Apathy and civic engagement
When it comes to civic engagement — voting, participation in town meetings, political involvement and the like — apathy is often cited as the primary reason that most people do not get involved. Dave Meslin, a community activist and self-described “rabble-rouser” in Toronto, Canada, says that we need to redefine apathy not as some internal syndrome, but as a complex web of cultural barriers that reinforce disengagement.
Statistics about voter apathy are often cited as evidence that the citizenry is apathetic about civic engagement. The voter turnout rate, which is defined as the percentage of eligible voters who cast a ballot, in U.S. Presidential elections has ranged from a low of 36.4 percent of the voting age population in 1986 to a high of 63.1 percent in 1960, according to the Federal Election Commission. The Presidential election of 2008 saw a voter turnout rate of 56.8 percent.
Also cited as evidence of voter apathy are things such as lack of attendance at public meetings, such as those at city hall and the county courthouse. Many mayors lament the turnout at neighborhood and community meetings and so-called listening sessions. Attendance at such meetings seems to be standing-room only when citizens feel that a particular issue personally matters to them. Robert Putnam’s best-selling book “Bowling Alone: The Collapse and Revival of American Community analyzed the trend of lack of involvement in community activities.
Meslin adds a new twist on apathy by propounding that people really do care, but that today’s world discourages engagement by putting barriers in the way. In an October 2010 TED (Technology, Entertainment, Design) Talk in Toronto he offers seven examples of such barriers. And while his is one perspective of why citizens are apathetic and subject to disagreement, it is worth considering. So here are his examples:
City Hall – Legal notices are almost impossible to read. It is as if they are worded in such a way to keep people from attending meetings instead of encouraging them to do so. He uses an example of a rezoning notice, pointing out that a reader must search a long text printed in 10-point font to even find out where the meeting will be held. He says that if the private sector did it this way the notice would be simple and inviting.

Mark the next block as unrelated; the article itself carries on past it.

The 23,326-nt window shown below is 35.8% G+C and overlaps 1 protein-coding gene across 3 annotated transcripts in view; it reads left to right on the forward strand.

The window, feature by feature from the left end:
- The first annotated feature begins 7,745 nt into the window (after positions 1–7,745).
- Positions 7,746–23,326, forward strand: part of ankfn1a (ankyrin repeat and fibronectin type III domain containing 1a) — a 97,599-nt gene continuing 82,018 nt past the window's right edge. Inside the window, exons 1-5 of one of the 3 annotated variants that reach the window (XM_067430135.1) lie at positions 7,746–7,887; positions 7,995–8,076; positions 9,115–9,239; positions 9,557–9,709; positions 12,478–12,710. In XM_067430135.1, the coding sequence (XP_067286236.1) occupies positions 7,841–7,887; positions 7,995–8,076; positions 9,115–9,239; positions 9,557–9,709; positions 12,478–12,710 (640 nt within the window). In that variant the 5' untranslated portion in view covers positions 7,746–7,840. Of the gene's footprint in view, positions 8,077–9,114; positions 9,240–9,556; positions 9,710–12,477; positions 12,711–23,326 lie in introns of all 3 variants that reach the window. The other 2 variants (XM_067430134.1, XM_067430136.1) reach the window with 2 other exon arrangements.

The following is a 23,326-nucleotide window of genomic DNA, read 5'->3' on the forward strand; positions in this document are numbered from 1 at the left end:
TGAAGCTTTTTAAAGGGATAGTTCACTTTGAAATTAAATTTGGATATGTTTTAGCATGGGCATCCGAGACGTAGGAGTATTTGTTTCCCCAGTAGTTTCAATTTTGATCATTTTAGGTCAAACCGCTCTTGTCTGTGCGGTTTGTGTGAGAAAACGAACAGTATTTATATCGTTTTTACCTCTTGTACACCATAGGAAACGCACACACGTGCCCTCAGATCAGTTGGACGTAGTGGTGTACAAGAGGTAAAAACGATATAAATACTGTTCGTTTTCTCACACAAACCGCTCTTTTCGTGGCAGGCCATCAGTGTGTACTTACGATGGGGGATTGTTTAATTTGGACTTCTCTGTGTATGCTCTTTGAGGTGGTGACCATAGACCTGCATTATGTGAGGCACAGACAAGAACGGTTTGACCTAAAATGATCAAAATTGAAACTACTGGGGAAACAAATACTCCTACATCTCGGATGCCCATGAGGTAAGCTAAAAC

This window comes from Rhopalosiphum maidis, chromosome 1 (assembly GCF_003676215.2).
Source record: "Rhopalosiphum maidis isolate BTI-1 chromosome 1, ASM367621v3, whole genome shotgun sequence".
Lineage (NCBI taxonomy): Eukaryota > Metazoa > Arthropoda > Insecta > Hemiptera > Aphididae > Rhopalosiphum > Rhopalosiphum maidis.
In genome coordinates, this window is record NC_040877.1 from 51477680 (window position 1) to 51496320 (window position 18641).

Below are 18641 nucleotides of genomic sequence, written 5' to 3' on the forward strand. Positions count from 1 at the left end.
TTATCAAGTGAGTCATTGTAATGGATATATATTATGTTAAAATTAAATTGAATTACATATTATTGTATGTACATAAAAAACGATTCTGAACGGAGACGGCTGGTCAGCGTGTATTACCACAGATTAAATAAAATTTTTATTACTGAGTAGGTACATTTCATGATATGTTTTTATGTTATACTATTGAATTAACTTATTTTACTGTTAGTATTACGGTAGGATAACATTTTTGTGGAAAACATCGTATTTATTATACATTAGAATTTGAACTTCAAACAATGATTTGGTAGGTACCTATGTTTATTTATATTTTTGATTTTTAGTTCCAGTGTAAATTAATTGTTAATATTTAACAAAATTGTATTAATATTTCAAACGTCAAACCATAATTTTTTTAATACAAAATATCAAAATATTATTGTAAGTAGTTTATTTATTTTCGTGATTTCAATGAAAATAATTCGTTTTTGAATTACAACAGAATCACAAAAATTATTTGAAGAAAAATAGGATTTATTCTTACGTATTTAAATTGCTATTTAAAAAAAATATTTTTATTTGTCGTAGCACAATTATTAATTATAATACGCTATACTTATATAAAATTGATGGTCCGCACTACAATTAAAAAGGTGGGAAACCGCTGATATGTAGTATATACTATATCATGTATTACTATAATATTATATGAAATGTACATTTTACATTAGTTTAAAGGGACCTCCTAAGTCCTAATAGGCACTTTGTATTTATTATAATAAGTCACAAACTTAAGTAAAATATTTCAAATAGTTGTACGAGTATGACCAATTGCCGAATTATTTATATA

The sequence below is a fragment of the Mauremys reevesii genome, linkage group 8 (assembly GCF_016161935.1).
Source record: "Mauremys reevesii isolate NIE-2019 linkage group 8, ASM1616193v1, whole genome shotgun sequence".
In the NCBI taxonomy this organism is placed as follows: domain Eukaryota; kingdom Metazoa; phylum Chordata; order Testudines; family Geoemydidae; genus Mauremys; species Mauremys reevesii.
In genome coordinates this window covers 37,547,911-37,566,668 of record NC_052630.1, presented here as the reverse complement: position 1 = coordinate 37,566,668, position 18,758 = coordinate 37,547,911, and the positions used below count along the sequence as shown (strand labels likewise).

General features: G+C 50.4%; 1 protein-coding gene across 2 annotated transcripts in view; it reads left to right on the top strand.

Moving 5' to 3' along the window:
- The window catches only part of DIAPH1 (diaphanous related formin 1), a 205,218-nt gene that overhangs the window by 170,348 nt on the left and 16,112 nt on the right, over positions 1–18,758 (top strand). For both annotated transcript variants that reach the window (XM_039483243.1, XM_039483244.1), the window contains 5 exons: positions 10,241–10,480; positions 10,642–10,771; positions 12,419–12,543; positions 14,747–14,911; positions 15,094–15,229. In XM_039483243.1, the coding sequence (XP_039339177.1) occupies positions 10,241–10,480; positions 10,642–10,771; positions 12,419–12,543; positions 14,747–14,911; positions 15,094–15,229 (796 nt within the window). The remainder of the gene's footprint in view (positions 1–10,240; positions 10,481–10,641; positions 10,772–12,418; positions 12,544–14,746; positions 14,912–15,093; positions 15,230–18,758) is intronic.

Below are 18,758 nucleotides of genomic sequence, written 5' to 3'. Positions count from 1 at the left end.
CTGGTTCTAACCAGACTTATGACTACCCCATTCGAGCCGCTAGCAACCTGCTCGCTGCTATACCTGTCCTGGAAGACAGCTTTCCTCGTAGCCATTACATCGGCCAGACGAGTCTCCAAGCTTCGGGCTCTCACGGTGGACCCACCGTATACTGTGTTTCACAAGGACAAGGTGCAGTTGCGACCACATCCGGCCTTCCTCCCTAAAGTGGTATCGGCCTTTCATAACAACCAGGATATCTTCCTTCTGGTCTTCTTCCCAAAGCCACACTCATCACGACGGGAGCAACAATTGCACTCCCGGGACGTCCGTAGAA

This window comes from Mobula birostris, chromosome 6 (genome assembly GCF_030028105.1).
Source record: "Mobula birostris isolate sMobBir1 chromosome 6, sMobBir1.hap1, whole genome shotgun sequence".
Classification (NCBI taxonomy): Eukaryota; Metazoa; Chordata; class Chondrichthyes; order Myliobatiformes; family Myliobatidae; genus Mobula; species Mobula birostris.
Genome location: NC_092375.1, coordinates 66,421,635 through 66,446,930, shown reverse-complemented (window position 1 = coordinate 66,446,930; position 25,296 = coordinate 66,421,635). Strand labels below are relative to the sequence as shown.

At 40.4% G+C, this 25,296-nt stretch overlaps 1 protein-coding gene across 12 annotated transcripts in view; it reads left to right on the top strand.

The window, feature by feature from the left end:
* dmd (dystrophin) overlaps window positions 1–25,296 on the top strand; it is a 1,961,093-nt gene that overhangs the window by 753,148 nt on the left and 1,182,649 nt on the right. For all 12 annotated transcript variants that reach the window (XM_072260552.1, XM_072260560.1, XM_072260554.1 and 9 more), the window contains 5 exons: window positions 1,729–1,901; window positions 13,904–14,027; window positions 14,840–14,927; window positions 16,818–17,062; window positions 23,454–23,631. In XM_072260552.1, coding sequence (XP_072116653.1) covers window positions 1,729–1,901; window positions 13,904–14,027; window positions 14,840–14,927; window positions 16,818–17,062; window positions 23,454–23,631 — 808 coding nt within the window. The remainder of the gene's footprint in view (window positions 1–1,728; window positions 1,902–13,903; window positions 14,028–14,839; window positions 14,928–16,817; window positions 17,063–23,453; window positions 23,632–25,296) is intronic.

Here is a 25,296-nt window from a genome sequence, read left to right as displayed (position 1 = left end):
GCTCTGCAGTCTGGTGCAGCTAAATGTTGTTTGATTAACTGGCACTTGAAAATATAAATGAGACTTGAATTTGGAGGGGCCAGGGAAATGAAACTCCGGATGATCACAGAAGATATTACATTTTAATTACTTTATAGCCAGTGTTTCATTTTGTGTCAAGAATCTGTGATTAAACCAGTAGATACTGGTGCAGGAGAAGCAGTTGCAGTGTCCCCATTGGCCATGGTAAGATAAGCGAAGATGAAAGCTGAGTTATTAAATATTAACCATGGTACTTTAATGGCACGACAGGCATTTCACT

Public Space – He uses billboards and other outdoor advertising as examples of public space to make the point that whoever has the most money gets the biggest and loudest signs. Public space is therefore almost always about commercial ideas or products.
Media — The media play a very important role in how the public perceives its political figures and the issues that are brought to the forefront. He says that the problem with the media is that it focuses more on scandals and celebrity than on real issues. He used examples of how magazine and newspaper articles would refer readers to websites and local contacts when the subject was commercial, but if the articles dealt with community issues there was no listing of contact information or websites. He says that the media, “… reinforces the idea that politics is a spectator sport.”
Heroes – Meslin begins this portion of his talk by showing a list of the top general audience and children’s movies. He says that what they all have in common is that the hero is someone who is “chosen” by someone else, and that the hero receives the message that he or she is told that they are to be a hero. The problem with this is that it sends the message that the average person is not to get involved in a heroic effort unless he is ordained to do so by someone else. Thus, popular movie culture doesn’t encourage the idea that leadership comes from within, and is about following one’s own dreams uninvited, and then working with others to make those dreams come true.
Political Parties – Although Meslin really “disses” the political parties in Canada, some of what he says has relevance to any democracy or republic. He says that political parties should be the basic entry point for someone who wants to get involved in the political process, but instead they do just the opposite because they rely on polling and focus groups to “regurgitate” what people say. He would have them be the catalyst to generate new and bold ideas for solving public problems.
Charitable Status – In Canada, as is generally the case in the United States, charities are forbidden to become involved in politics and to endorse candidates. He says that many of the people who are involved in charities are passionate people, and should be able to voice their political views through their charities.
Elections – Again, he is referring to elections in Canada, but there is some relevance to elections in the United States. In many cases, elections are poorly run and inconvenient for voters. In the United States, there are often qualifying deadlines that are months prior to the actual elections, which causes potential candidates not to run.
Meslin concludes by issuing a call to action to identify obstacles to civic engagement, and then to dismantle those obstacles. His talk can be found online at www.ted.com. Enter “Dave Meslin” in the search box.
Although this writer has a few contrasting views on some of his points, his talk is well worth watching and discussing. To not do so would be apathetic.
Phil Hardwick is coordinator of capacity development at the John C. Stennis Institute of Government. Contact Hardwick at firstname.lastname@example.org.
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